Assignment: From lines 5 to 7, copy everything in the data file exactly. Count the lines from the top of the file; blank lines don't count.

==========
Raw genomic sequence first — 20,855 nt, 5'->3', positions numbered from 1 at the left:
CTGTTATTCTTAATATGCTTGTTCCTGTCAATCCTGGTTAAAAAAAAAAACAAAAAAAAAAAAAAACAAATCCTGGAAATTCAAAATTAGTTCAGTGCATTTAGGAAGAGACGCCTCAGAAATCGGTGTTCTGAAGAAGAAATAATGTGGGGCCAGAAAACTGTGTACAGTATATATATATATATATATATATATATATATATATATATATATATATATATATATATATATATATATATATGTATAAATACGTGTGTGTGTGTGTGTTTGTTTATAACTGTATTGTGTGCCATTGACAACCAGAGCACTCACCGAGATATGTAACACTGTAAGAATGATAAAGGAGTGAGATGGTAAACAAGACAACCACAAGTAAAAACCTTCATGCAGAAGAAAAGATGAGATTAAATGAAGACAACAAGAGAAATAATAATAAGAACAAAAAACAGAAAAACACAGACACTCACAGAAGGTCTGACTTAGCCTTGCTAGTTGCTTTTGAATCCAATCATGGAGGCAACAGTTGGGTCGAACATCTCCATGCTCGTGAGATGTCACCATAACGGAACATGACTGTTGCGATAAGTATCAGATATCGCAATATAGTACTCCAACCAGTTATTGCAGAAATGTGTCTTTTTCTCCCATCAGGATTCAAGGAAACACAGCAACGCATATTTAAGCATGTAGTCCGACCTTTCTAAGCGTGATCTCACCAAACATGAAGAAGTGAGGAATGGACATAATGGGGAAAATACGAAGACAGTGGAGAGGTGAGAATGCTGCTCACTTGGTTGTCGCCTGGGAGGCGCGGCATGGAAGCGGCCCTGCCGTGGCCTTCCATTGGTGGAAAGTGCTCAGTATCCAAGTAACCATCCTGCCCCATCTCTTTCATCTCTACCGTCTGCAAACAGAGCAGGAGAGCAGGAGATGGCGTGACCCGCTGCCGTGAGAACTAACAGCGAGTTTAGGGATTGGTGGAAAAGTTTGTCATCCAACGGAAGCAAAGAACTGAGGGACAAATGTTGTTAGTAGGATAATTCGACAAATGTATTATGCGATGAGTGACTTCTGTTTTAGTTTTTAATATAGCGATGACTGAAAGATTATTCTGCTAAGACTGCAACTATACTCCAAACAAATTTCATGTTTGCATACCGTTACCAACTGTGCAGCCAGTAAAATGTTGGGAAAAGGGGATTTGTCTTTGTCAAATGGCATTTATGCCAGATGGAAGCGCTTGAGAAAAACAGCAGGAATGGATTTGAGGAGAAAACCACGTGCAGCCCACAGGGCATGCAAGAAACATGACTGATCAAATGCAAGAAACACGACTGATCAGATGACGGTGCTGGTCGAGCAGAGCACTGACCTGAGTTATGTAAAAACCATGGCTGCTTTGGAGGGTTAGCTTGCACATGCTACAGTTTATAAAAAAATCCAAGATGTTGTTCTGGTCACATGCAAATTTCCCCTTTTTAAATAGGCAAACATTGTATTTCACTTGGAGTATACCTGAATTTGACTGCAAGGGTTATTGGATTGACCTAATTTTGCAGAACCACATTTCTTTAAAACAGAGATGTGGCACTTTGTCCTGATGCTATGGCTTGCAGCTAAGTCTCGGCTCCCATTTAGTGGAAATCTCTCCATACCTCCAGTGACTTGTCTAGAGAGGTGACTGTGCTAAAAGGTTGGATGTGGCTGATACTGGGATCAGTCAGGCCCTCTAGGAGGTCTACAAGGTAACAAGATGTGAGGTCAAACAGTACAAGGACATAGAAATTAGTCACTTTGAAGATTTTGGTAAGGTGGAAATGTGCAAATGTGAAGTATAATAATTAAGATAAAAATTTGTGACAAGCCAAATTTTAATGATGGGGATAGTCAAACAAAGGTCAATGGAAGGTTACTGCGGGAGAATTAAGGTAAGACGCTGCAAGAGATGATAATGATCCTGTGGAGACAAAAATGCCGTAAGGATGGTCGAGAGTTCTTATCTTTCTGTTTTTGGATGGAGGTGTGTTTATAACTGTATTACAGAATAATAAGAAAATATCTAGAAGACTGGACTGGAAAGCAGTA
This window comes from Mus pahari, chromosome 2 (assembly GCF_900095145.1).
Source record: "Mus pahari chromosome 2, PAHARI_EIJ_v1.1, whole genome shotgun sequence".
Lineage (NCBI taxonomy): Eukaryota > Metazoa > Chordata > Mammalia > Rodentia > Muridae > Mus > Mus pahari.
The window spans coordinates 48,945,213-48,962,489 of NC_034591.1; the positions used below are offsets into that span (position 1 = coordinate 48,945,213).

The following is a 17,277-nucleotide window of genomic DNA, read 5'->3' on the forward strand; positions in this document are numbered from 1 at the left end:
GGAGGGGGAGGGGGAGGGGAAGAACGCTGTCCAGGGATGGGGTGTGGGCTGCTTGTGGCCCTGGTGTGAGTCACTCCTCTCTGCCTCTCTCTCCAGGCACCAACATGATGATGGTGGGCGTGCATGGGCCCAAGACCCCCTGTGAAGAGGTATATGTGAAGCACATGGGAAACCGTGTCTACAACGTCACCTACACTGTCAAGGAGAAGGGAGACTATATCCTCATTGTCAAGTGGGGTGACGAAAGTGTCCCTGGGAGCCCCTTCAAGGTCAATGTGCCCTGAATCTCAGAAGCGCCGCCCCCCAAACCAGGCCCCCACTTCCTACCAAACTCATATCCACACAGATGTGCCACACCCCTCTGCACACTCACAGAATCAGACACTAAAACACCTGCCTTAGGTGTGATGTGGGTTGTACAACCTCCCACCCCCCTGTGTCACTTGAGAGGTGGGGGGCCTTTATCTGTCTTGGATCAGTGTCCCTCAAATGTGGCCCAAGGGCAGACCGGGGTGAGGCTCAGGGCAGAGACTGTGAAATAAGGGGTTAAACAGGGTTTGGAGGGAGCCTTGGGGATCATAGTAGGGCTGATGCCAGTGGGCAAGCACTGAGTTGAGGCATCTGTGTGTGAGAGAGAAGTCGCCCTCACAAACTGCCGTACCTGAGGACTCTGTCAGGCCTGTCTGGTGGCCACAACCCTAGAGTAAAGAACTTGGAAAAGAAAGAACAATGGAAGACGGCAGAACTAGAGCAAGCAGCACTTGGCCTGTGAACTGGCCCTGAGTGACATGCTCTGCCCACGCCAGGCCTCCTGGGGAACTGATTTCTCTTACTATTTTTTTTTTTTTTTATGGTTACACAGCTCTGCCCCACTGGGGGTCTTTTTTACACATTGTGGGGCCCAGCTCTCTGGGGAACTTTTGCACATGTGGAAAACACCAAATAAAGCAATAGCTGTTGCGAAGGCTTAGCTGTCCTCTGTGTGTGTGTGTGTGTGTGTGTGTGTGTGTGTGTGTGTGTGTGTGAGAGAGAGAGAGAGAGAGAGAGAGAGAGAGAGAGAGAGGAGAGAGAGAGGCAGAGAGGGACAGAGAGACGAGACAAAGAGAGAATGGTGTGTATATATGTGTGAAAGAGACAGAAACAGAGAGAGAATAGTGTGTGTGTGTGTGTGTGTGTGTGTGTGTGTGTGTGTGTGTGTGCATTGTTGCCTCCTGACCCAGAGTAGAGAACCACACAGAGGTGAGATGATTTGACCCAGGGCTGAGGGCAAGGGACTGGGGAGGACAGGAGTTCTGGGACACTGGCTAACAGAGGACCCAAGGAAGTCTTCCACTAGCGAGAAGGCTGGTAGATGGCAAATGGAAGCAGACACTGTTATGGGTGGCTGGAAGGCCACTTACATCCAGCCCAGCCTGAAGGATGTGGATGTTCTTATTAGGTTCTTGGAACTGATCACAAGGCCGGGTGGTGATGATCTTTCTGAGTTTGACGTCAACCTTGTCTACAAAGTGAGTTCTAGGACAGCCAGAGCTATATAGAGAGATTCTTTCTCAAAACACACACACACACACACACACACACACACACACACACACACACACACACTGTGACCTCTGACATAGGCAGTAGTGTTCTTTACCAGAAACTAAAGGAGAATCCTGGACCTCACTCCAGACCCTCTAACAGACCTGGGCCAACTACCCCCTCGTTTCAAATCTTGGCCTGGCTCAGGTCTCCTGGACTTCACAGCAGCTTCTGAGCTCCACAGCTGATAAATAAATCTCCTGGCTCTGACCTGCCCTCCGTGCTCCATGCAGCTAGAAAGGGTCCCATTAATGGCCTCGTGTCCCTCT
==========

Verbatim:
Lineage (NCBI taxonomy): Eukaryota > Metazoa > Chordata > Mammalia > Rodentia > Muridae > Mus > Mus pahari.
The window spans coordinates 48,945,213-48,962,489 of NC_034591.1; the positions used below are offsets into that span (position 1 = coordinate 48,945,213).

The following is a 17,277-nucleotide window of genomic DNA, read 5'->3' on the forward strand; positions in this document are numbered from 1 at the left end: